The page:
…or how some extremely simple behavioral patterns can generate some unnecessary complexity to serve its ends.

  8. Financial innovation indeed serves a purppose; few people would argue with that but when financial innovation becomes a substitute for productivity and service growth (whether its because of packaging securities or unbundling CDS) we have a problem. Let’s learn from our mistakes.

  9. Satyajit Das is the most knowledgeable and objective expert in the derivatives market that I know of.

    It’s obvious speculation has become a dominant function of credit default swaps, evident in the fact that volumes in the CDS market were approximately four times outstanding underlying bonds and loans.

    The market is concentrated to a small group of investment banks, which compounds risk. The OCC in the U.S. reported that largest five banks hold 96% of total notional volume of derivatives and the largest 25 banks hold nearly 100%. Government-led consolidation in the financial sector during the crisis exacerbates dangerous concentration.

    Relatively simple derivative products provide ample capacity for risk transfer. However, increasingly opaque products of rare expertise continue to proliferate. It seems their purpose is only to evade capital restrictions and securities and tax legislation.

  10. this is one of the best financial blogs on the internet. i have to say here that the dollar is going to tank hard in about 5 weeks, so make sure your investments are in now way tied to the dollar.

  11. It really sounds like a whole bunch of fancy terms to tell you that i am selling you the shirt on your back.

  12. One of the great oddities of finance, is that when a non-natural-resource industry becomes commoditized, it generally decreases as a percentage of GDP. Cost of production decreases (unless raw materials are scarce, as in the case of oil fields) due to technological improvement. Yet in finance, we have witnessed it growing as a % of GDP…

    Much was made a decade or so ago about the threat to the wall street investment banks due to online brokerages, which cut off a large revenue stream. Not a few people have argued that this “forced” investment banks into riskier lines of business. Prior to this, much of their revenue stream was derived from the services they provided. When those stable streams were cannibalized by low-cost competitors (e-trade, etc.), they had to rely on either absorbing more risk, or “innovating” to provide new value. The same was argued about the two lines of business that constitute retail banking (fees vs. intertemporal arbitrage – which is selling short term debt and buying long term debt).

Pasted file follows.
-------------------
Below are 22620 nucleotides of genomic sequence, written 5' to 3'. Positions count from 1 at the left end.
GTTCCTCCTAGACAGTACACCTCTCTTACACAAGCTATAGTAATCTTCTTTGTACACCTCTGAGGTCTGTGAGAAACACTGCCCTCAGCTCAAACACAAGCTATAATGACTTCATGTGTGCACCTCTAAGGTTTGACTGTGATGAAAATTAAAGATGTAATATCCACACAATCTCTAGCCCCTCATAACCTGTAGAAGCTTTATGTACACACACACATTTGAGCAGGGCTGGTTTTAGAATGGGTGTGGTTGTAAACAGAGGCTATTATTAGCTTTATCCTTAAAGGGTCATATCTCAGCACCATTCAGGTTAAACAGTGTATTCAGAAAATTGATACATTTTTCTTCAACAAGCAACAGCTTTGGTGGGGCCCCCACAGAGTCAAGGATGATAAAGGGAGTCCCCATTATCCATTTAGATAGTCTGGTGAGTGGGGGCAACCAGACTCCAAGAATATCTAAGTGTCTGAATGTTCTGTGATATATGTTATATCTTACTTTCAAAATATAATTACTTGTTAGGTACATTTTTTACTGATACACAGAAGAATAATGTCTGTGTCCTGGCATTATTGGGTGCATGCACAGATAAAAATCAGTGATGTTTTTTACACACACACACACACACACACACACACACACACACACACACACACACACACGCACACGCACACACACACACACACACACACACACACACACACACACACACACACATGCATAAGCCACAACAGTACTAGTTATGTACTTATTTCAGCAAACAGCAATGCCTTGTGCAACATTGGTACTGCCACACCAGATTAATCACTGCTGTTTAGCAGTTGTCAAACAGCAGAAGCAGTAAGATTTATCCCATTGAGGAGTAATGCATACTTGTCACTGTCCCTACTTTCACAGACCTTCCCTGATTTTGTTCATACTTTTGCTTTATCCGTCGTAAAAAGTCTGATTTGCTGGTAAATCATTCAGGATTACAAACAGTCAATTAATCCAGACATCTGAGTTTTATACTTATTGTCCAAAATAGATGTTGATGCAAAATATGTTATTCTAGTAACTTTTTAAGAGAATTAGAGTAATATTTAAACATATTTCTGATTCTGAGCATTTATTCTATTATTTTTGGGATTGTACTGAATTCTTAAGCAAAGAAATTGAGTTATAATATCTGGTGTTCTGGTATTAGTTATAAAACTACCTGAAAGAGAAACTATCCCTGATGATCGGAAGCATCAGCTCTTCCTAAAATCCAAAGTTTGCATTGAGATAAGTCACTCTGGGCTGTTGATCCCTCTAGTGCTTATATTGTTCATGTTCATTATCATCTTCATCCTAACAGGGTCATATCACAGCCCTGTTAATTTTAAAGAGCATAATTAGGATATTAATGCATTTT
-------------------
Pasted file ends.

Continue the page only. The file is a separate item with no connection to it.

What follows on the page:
So the brokerage firm solution, we now know, was actually the obfuscation and reselling of risk.

    One empirical point, on which I’ve seen no evidence, is how much of their activity has resulted in a narrowing of the spread between risky and non-risky (but higher return) investments…

    Arguably, if this risk spread has decreased, then they’re doing a good job, and society is benefiting by investing more in high-return/high risk rather than low return/low risk investments (so long as the total risks are tolerable at the social level).

    Yet we have another odd data point… the returns on low-risk investments over the past 30 years have not merely been closer to, but in some cases higher than the returns on high risk-investments. This could merely be bad luck. Or, it could signal a systemic issue with underpricing of risk to the extent that risk (itself) is given positive value rather than negative value.

    I wonder what happens to most of our economic models when risk has a positive value associated with it…

  13. Mr. Kwak quoting Mr. Konczal’s discussion with an investment professional: “he told me that selling people embedded options is always deviously clever because people don’t understand that they are buying them, and often don’t understand their value.”

    The customers don’t understand the value because they don’t understand the risks. Which years ago would have been fine, BEFORE the Gramm-Leach-Bliley Act of 1999, because the customer and their investment bank would have faced those risks. Now because of the Gramm-Leach-Bliley Act of 1999 they push those risks onto small depositors at commercial (or retail) banks.

    Texan Phil Gramm (who went on to work as a lobbyist for the bank industry after leaving Congress) must be so proud. Right up there with the flag and apple pie. Cue the American national anthem please.

  14. I think he means they don’t understand the value of artisan hand-crafted derivatives, prepared with loving care by qualified quants. 10 years from now people will be saying “they just don’t craft them like they used to” and everyone will want to have “antique derivatives.”

  15. Maybe we can pull Dr. Greenspan’s statement out of the archives: “History has not been kind to those who underprice risk.” This from the Ayn Rand-Milton Friedman worshipper who made capitalist risk-apologetics his life work.

  16. I think you mean customers selling options. The banks do this to reduce the cost of products, although full price of the option is not passed along to the customer. This is invariably because the option is not liquid, so the practical price is less than the mathematical price.

  17. “he told me that selling people embedded options is always deviously clever because people don’t understand that they are buying them”

    this is the wrong way round – they are buying options – or rather the mug/client is writing them. cf Expat derivative trader above – HSBC was trying to sell him a proudct which included him writing an option back to HSBC on the settlement currency.

    It’s sort of pedantic but also crucial – its difficult to sell somebody an option because they are unlikely to overpay for something they dont even know they are getting. but it is very easy to slip a valuable option in for them to sell/write when they have no idea of the value they are giving away.

  18. LarryKudlowIsGiddy

    one word – “Plastics”